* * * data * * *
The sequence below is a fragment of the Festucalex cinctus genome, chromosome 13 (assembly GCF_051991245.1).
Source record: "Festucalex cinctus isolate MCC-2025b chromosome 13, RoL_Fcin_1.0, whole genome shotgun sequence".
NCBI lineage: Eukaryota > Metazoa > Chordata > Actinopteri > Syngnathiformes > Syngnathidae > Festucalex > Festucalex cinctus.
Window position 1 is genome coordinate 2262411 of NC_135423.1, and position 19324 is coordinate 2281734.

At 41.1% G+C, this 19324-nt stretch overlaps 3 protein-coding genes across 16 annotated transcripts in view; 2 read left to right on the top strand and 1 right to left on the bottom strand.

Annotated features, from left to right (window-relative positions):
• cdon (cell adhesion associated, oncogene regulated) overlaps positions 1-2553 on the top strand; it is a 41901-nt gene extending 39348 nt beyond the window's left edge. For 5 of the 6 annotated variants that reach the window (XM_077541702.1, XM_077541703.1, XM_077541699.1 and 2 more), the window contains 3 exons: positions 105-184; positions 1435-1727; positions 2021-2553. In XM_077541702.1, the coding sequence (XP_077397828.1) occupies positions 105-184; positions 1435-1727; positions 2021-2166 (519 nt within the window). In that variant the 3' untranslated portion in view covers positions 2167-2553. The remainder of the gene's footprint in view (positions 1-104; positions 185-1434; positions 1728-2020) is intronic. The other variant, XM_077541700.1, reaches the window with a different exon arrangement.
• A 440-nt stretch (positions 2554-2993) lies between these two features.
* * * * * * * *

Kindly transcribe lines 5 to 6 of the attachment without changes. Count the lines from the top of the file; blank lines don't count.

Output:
At 41.1% G+C, this 19324-nt stretch overlaps 3 protein-coding genes across 16 annotated transcripts in view; 2 read left to right on the top strand and 1 right to left on the bottom strand.

Annotated features, from left to right (window-relative positions):